We know that a significant number of patients on placebo in clinical trials show improvement probably due to psychotherapeutic factors. A proper evaluation of the symptoms and history can make the patient aware of the relationship between external events and his illness, and help him gain insight. A caring psychiatrist, who is willing to listen and provide help, is a positive emotional experience for all patients. Tenets of psychotherapy like transference, resistance, counter-transference etc are integral to pharmacotherapy as well. Patient non-compliance may be due to one of the above factors. Good listening skills, rapport and therapeutic alliance are essential for treatment success.

Increasing cost of medical and psychiatric care in developing countries like India is also a matter of concern. Prescribing too many drugs is not good practice. And giving costly drugs for economically disadvantaged sections when cheaper alternatives are available should be discouraged. It may be worthwhile to quote Amartya Sen, "India offers high quality medical facilities to the Indian rich and to rich foreigners, but basic health services in India are quite bad, as we know from elaborate criticisms of these services in the Indian media".

This is not against prescribing adequately for our patients. But let us refrain from indiscriminate prescriptions and over-medicalization for all emotional problems. We must know, psychotherapy should be an essential skill for all psychiatrists, especially when drugs do not seem to provide all the answers. Dysfunctional brain in a distressed mind is a model which can be helpful.[9]

 
   References Top

1.Healy D. Psychiatric drugs explained, 4 th ed. Elsevier; 2005.  Back to cited text no. 1    
2.Lieberman JA, Stroup TS, McEvoy JP, Swartz MS, Rosenheck RA, Perkins DO, et al . Effectiveness of antipsychotic drugs in patients with chronic schizophrenia. N Engl J Med 2005;353:1209-33.  Back to cited text no. 2  [PUBMED]  [FULLTEXT]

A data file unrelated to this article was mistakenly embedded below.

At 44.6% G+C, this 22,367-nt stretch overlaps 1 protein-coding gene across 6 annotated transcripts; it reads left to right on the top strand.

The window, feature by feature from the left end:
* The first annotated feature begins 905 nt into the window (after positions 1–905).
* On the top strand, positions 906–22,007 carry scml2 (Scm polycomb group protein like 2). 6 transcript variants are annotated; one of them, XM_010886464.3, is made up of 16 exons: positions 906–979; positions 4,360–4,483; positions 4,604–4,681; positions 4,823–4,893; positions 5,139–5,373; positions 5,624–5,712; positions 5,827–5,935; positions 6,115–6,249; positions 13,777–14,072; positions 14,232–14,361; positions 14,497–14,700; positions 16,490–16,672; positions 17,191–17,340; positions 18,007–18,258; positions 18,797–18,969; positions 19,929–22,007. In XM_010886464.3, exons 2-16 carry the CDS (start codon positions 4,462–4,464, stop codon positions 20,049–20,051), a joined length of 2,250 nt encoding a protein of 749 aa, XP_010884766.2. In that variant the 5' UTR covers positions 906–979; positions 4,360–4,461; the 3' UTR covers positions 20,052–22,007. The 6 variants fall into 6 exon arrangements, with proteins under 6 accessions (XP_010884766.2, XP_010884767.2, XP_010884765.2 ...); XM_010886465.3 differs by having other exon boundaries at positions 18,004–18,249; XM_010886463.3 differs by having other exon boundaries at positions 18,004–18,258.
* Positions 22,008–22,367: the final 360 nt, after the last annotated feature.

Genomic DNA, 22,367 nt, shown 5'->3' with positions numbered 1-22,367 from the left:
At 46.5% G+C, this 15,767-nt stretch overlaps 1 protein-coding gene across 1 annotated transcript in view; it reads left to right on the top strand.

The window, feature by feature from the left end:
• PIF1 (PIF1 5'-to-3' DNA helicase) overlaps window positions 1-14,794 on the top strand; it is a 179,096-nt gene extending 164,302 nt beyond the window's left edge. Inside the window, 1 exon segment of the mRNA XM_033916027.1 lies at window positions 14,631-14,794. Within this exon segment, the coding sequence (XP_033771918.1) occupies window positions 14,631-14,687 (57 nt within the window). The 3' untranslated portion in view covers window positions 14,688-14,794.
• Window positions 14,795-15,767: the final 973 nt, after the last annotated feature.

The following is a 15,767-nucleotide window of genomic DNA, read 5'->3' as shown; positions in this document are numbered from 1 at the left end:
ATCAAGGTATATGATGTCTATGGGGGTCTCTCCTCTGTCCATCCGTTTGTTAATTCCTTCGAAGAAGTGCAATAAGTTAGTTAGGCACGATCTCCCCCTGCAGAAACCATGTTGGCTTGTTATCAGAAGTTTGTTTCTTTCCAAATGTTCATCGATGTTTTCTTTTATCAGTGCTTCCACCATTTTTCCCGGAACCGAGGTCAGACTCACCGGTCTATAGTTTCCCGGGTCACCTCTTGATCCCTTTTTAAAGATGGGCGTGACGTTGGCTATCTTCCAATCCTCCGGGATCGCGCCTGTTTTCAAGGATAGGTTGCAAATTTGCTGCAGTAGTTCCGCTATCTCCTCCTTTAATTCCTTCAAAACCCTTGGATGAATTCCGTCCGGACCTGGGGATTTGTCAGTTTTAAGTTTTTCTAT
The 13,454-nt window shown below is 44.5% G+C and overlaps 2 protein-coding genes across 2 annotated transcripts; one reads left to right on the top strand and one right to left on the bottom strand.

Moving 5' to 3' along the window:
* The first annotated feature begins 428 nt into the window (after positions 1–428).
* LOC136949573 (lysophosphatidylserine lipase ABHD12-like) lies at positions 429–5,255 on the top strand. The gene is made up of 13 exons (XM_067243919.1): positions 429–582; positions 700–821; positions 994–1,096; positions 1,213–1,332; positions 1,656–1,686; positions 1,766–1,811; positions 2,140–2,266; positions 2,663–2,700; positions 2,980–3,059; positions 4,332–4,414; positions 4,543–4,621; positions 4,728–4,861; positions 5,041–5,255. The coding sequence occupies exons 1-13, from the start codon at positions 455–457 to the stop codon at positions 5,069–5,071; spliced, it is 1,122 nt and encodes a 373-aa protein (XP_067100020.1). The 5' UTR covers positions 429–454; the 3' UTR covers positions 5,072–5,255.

3.Jones PB, Barnes TR, Davies L, Dunn G, Lloyd H, Hayhurst KP, et al . Randomized controlled trial of the effect on Quality of Life of second- vs first-generation antipsychotic drugs in schizophrenia: Cost Utility of the Latest Antipsychotic Drugs in Schizophrenia Study (CUtLASS 1). Arch Gen Psychiatry 2006;63:1079-87.  Back to cited text no. 3  [PUBMED]  [FULLTEXT]
4.Agarwal SP. Mental Health: An Indian Perspective 1946-2003. 2004.  Back to cited text no. 4    
5.Amartya Sen. The Argumentative Indian, 2006.  Back to cited text no. 5    
6.Brown SD, Lent RW. Handbook of counselling psychology. 3 rd ed. New York: John Wiley and Sons; 2000.  Back to cited text no. 6    
7.Gabbard GO. Psychodynamic psychiatry in clinical practice. The DSM IV. American Psychiatric Press; 1994  Back to cited text no. 7    
8.Healy D, Cattell D. The interface between authorship, industry and science in the domain of therapeutics. Br J Psychiatry 2003;182:22-7.  Back to cited text no. 8    
9.House of Commons, London. The Influence of Pharmaceutical Industry. 4 th report of Session 2004-2005. The Stationery Office Ltd; 2005.  Back to cited text no. 9    

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Correspondence Address:
Roy Abraham Kallivayalil
Department of Psychiatry, Government Medical College, Thrissur - 680 596
India
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Source of Support: None, Conflict of Interest: None


DOI: 10.4103/0019-5545.39750